I owe a huge thank you to Beth Still because her sharing made my session an amazing learning event and our teachers were pretty ecstatic! If you have not connected with Beth, you should!

Beth Still (BethStill) on Twitter

The latest from Beth Still (@BethStill). Wife & mom – Nebraskan – Founder ISTE Newbie project – Difference maker – Love to empower teachers and students.

Sharing is an important part of what we do. Truthfully, there are so many new tools out that one cannot possibly be the expert of them all. Whether admitted or not, we are all sharing a piece of someone else. I believe that it’s equally important to say, “I didn’t create this, but this person did and it’s amazing” as it is to say, “I created this for you to use.” because both of those statements lend themselves to… “You can create this too”…which is where we should be aiming to be.

Helping Kids Deal In Spite of Life and Baggage

Helping Kids Deal In Spite of Life and Baggage

There are moments when it’s difficult for me to have certain edu conversations. I would love to drown my thoughts in twitter chat hoopla but it’s not happening…not today. Today, I get to deal with real life and not to say that what we discuss in the edu realm isn’t real…but this is the stuff that we never discuss…the real stuff that children face when they leave our schools.

Yesterday, I watched a young single mother clutch her children as her belongings sat on the side of the street of the home that she could no longer afford. We stopped to help them pack and move them to her grandparent’s home. I did not know this young lady nor did I know her children but I knew the pain in their eyes all too well. Her babies were 5, 6 and 11 years old and this is the memory that they will carry with them…their things on the side of the road. By the way, they will all walk into a classroom Monday morning with these memories…their baggage.

We don’t know what kids go home to. We know what they allow us to see. We think we know but we really have no idea.

Even when we do know, some issues are out of our reach yet the children that deal with them daily are well within our hold. I’m not talking about situations where children are in danger. I’m talking about those moments when parents are doing all that they can…yet life for them is just much more difficult than most.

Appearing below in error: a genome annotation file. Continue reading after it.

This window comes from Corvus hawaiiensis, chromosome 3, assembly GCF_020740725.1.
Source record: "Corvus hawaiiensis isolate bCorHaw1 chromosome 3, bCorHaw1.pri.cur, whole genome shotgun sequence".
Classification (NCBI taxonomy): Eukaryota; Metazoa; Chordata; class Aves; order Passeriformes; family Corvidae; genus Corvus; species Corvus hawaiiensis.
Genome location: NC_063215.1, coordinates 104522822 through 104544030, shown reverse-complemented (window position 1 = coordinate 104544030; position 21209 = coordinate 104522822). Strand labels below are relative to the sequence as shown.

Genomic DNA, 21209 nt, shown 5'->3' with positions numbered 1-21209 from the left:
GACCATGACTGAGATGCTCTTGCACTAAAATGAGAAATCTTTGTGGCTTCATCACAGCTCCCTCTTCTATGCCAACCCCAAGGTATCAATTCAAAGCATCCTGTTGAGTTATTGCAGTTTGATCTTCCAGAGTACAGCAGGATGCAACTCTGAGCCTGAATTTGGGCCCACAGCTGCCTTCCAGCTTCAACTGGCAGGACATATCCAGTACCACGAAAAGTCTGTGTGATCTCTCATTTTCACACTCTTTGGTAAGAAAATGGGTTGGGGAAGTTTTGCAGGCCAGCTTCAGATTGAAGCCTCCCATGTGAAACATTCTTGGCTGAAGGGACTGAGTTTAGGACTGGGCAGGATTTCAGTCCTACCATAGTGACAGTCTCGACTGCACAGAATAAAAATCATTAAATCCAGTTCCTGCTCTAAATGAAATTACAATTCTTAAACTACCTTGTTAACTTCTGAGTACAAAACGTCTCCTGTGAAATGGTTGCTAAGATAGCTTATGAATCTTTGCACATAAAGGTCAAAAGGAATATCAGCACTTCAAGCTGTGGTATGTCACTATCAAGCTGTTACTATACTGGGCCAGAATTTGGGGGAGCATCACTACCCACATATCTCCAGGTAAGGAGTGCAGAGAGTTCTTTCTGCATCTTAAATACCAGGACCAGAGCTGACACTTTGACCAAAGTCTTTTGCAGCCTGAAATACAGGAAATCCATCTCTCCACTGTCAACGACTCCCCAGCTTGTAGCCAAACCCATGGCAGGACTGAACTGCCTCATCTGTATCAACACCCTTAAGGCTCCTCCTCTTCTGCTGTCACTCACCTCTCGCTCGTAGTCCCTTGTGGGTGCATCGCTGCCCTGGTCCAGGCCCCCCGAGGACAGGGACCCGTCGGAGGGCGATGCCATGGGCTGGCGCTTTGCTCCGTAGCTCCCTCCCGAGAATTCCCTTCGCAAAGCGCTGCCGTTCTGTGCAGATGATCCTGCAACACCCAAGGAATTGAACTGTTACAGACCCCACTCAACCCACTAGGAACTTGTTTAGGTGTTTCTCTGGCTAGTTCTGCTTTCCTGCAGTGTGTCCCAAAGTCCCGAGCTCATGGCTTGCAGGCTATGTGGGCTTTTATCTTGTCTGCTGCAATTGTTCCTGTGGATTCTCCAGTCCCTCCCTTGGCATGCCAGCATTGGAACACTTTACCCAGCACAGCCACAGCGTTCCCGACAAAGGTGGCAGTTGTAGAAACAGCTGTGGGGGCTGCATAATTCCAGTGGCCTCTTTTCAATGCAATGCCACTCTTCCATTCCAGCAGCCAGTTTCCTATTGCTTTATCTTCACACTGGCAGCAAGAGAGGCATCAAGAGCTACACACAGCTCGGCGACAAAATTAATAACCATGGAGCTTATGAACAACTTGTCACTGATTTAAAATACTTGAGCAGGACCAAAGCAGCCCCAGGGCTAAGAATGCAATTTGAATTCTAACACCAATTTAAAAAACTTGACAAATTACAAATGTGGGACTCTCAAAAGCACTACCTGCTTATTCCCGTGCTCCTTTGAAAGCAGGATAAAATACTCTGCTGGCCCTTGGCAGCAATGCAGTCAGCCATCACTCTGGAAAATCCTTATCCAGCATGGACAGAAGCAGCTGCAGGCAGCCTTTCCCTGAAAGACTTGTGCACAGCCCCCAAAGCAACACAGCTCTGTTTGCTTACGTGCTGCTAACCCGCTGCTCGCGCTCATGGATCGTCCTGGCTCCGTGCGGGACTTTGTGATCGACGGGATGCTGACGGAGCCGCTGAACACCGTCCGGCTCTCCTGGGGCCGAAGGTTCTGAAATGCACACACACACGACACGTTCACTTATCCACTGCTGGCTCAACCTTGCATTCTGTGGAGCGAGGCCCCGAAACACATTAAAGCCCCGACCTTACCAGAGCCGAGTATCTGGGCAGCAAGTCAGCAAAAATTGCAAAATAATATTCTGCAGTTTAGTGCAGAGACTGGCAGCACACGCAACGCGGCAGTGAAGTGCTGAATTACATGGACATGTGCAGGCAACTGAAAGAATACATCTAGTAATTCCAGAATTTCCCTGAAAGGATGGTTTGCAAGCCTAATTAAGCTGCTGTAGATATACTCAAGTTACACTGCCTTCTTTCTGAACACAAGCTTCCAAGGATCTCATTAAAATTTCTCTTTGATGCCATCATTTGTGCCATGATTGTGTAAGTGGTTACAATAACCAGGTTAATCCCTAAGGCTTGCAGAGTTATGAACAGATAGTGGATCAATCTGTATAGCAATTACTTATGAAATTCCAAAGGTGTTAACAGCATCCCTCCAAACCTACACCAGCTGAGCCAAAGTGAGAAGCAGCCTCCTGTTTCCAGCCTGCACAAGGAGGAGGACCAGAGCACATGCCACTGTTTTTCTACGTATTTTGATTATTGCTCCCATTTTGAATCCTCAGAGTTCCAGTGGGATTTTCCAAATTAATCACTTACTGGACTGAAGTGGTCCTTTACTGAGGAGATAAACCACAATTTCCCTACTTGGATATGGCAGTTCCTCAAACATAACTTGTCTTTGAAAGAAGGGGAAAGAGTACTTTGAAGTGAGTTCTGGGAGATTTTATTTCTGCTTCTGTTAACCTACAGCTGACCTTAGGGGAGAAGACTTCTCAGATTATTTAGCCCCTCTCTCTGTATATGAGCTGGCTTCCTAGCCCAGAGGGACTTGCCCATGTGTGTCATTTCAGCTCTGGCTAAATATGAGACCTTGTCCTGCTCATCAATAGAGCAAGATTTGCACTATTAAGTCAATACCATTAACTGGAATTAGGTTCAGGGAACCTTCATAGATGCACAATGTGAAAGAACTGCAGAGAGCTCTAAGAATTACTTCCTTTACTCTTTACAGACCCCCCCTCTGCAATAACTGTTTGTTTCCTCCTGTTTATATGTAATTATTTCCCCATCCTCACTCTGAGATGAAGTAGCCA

It’s hard to get a kid to care about math when he’s worried about where he’s going to lay his head at night. It’s hard to get a kid to care about science when his only meal, which happens to be at school, was missed because the cafeteria ran out of food.

For older kids, especially those accustomed to struggle, it’s even harder to get them to envision a life beyond high school where they would leave their parents to seek higher education, because through all of the struggle they just want to stay and help at home…which is typically what occurs.

On a personal note, it has been an incredibly difficult 8.5 months watching my sister struggle to make ends meet while dealing with the disruption of her family. What I could do is what I did. We make sure that the 9 year old is ok…that he has an outlet to create and deal…that he can still see the light through darkness. His puppets give him that.

Today, as I sit and watch him dance around and sing “The Circle of Life”, ironically in spite of life…I know that in doing all that we can do, we are doing as we should.

Now, we just have to find a way to make sure that the rest of these kids have this kind of access to “light in life” too.

How We Used TACKK To Share Braeden’s Puppet Story

How We Used TACKK To Share Braeden’s Puppet Story

It may have been two weeks ago when Michelle Baldwin‘s class tweeted that they were inspired by Braeden and making puppets. We’ve shared every bit of his process in doing this across twitter, instagram and facebook. One thing that I did not consider was putting the entire story together in one place to make it accessible to anyone that wanted to read it. So, when I saw the tweet from Michelle’s class, it was a no-brainer that this one last component needed to happen so I created the TACKK below.

TACKK is a simple FREE tool for creating digital posters. For our students, it’s one of the goto tools since kids can create their accounts using their non-email google logins. In addition, users can customize every aspect of their poster in so many ways…from choosing a custom url to adding a background image. Every piece can be customized to the user’s disposal.

I loved that I could easily import images from instagram as well as instagram video. I had so many images that I had to choose as there is a limit of I believe 20 imports from that service. After I reached my limit, I was able to save and upload with no problem.

My favorite parts about TACKK are the sharing features. Check out the video below as I take you inside our TACKK to learn about sharing!

Sharing TACKK

Confessions of a Tech Specialist: We Often Pay to Go Train and Connect

Confessions of a Tech Specialist: We Often Pay to Go Train and Connect

Tonight, as I was going through my training events from now throughout the summer, I had to laugh at the number of events that I plan to go to that are coming directly from my pocket. I laughed because I know that personally paying TO PRESENT professional development is just a normal part of what we do sometimes. Some schools will cover expenses but for many of us, that doesn’t happen unless there is funding. It most certainly does not happen for out of state events.